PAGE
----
Pravo Ljudski Film Festivals opens on Oct 11th
The program dedicated to creative documentary and experimental films
On Wednesday, October 11, the 18th edition of Pravo Ljudski Film Festival (PLJFF18) will be opened, whose program will be dedicated to creative documentary and experimental films through six festival days.
PLJFF18 continues to explore the possible and impossible forms, practices and shared spaces of film and audiovisual art, and deepens the continuous focus on cinema that questions anthropocentric narratives, work and working conditions in the present day. This year's 18th edition through one of the four program sections puts in special focus the work of care and care, and social reproduction through unpaid female domestic and reproductive work.
The program of the 18th PLJFF, through today's press conference, was discussed by the selector Kumjana Novakova and the selector of the program section Care and Care as a Political Space, anthropologist Nejra Nuna Čengić.
"This year's festival program is the result of long deliberation and work of the Pravo Ljudski team, with the aim of responding to changes that are the result of different dynamics, such as the pandemic, but also oversaturated with not necessary content that we are all constantly exposed to. In the spirit of the concept of degrowth, i.e. breaking with the imperative of growth, Pravo Ljudski has been quantitatively reducing its program quantitatively for several editions in a row, in order to reach the goal of having only content on the program that we consider absolutely necessary. At Meeting Point Cinema, we will present an extremely coherent film program consisting of 21 films in 4 program sections, accompanied by one public lecture and one public debate, in addition to regular interviews with authors after film screenings." - states program selector Kumjana Novakova.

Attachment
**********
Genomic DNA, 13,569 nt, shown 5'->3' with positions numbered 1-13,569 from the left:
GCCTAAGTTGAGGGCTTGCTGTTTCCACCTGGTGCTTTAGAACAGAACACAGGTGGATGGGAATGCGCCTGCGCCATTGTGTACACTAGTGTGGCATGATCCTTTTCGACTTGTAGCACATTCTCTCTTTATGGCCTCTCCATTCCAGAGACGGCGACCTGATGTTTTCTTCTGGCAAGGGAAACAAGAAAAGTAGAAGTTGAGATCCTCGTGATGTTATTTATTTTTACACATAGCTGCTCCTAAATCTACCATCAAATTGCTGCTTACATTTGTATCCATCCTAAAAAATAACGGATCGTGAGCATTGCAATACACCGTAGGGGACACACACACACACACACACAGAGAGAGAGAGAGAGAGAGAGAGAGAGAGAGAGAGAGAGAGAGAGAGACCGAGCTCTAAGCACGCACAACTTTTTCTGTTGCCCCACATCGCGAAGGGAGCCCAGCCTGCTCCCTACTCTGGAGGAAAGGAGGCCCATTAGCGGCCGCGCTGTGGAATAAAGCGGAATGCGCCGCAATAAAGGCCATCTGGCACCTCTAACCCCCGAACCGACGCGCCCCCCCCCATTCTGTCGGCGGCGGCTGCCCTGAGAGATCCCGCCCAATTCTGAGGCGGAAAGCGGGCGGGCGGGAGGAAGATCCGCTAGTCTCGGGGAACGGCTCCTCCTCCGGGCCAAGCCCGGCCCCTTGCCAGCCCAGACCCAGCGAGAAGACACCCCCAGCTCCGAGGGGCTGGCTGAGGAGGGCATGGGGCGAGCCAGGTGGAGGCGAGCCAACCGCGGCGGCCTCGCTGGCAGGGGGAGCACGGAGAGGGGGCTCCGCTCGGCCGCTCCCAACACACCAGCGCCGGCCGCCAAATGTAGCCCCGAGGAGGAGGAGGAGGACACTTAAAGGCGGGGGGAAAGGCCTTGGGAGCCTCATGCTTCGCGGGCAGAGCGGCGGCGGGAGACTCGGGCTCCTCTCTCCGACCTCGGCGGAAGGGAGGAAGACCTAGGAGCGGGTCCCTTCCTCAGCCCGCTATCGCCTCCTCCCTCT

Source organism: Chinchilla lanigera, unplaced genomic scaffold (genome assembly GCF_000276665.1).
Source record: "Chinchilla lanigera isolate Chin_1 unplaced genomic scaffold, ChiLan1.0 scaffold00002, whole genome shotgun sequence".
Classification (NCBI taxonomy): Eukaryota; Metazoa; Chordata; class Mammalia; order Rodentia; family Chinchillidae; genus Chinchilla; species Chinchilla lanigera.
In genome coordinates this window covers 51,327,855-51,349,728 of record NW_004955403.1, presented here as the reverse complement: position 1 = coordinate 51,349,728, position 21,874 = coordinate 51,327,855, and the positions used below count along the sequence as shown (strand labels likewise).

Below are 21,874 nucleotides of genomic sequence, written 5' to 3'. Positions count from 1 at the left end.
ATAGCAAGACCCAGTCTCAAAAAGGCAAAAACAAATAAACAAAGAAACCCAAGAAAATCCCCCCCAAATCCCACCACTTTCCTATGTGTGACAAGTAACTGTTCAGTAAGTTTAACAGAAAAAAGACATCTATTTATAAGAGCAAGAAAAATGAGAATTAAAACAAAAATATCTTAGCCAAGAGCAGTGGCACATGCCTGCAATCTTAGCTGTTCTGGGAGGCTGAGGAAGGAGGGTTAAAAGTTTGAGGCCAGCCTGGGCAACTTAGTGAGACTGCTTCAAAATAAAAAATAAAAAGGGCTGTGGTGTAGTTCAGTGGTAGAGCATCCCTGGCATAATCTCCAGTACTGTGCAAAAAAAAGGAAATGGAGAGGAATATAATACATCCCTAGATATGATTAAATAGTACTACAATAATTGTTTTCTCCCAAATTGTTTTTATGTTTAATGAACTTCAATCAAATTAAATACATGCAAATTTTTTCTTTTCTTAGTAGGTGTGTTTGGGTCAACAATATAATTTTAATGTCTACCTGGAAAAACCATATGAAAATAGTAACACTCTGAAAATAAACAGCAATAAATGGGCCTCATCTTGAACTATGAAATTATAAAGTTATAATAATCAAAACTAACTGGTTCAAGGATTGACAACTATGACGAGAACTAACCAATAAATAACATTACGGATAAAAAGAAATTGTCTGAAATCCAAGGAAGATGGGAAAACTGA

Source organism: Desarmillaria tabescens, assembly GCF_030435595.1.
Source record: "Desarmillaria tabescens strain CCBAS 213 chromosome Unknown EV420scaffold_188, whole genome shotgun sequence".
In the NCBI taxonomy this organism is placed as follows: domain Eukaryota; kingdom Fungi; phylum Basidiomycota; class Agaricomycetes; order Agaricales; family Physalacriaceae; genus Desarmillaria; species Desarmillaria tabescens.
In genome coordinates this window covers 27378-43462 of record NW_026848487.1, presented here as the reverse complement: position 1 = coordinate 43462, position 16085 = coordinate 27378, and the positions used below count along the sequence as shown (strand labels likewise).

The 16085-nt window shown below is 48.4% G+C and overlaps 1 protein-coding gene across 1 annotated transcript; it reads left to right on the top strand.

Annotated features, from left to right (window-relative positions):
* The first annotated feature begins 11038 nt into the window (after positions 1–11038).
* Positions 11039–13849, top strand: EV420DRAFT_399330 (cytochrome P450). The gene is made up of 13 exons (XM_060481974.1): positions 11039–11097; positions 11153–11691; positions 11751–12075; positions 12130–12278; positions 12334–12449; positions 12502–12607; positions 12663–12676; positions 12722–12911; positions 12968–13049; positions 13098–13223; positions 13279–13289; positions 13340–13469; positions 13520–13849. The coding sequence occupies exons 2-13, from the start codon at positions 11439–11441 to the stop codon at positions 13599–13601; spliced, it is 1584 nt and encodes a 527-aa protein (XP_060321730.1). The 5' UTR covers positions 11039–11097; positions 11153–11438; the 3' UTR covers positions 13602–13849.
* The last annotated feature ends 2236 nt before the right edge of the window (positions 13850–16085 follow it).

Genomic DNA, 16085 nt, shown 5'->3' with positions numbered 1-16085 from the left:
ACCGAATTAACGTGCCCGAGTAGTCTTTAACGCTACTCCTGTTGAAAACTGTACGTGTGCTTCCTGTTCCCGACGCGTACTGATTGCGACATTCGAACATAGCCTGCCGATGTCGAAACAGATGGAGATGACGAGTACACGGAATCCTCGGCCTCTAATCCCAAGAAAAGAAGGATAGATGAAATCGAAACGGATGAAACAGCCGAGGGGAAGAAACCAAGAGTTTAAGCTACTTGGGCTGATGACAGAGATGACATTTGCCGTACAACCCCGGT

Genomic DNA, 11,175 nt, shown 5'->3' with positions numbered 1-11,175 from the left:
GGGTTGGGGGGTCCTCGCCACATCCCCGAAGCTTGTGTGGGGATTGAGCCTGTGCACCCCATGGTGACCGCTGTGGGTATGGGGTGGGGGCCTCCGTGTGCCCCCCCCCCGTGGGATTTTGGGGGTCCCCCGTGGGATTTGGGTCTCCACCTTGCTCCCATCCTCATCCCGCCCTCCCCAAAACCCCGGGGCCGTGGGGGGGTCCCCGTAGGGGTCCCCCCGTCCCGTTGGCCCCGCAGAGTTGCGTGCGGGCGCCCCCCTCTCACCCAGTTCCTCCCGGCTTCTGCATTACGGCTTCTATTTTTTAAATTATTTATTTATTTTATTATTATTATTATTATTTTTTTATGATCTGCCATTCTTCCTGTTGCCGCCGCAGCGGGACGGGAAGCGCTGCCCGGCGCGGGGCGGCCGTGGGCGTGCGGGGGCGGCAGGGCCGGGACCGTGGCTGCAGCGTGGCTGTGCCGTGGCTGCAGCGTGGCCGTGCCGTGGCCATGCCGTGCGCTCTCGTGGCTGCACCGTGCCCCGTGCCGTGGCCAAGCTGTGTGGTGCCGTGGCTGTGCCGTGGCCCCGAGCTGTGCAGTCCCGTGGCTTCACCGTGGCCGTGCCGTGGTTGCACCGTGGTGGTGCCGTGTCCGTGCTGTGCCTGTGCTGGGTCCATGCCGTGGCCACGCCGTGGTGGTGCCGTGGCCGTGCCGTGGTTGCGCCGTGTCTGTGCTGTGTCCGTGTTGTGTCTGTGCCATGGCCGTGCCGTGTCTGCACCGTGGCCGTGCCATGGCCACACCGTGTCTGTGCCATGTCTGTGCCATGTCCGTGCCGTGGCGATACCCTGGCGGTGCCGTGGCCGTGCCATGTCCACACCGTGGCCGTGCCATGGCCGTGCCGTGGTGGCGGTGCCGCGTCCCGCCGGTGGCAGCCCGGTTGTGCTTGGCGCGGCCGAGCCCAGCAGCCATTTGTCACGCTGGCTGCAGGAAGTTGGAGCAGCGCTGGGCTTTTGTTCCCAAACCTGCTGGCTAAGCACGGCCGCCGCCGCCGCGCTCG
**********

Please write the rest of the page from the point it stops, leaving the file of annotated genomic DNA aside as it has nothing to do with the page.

Four of this year's program sections: History, otherwise: Critical cartography, Back to Basics, In the name of health... and Care Work as Political Site, are connected through social and political mostly female invisibility at the crossroads between work and politics. The program insists and circulates on the issue of invisibility of women's and/or "other people's" work – from invisible and unpaid female domestic work and women's work of social reproduction, to the deletion of female artists from the "canon" of art and cinematography.
The selector of the program section Care Work as Political Site, Nejra Nuna Čengić, in relation to the program in focus, emphasizes:
"I want to emphasize that although one of the goals is to show the importance of both unpaid and paid work of care and care for social reproduction, it is not our desire to contribute to an existing moralist patriarchal discourse on care and care, where they are presented as natural feminine qualities are both glorified and devalued. With the screening of 5 films, through 3 interviews with filmmakers, and two public conversations, our goal is to jointly explore, imagine and contribute to the creation of better infrastructures of care and care, and thus better societies."
We look forward to watching films together, discussing and questioning these topics during the Festival, from October 11th to 16th at The Meeting Point Cinema.
Admission to all programs is free, and more about the content and screening dates can be found here.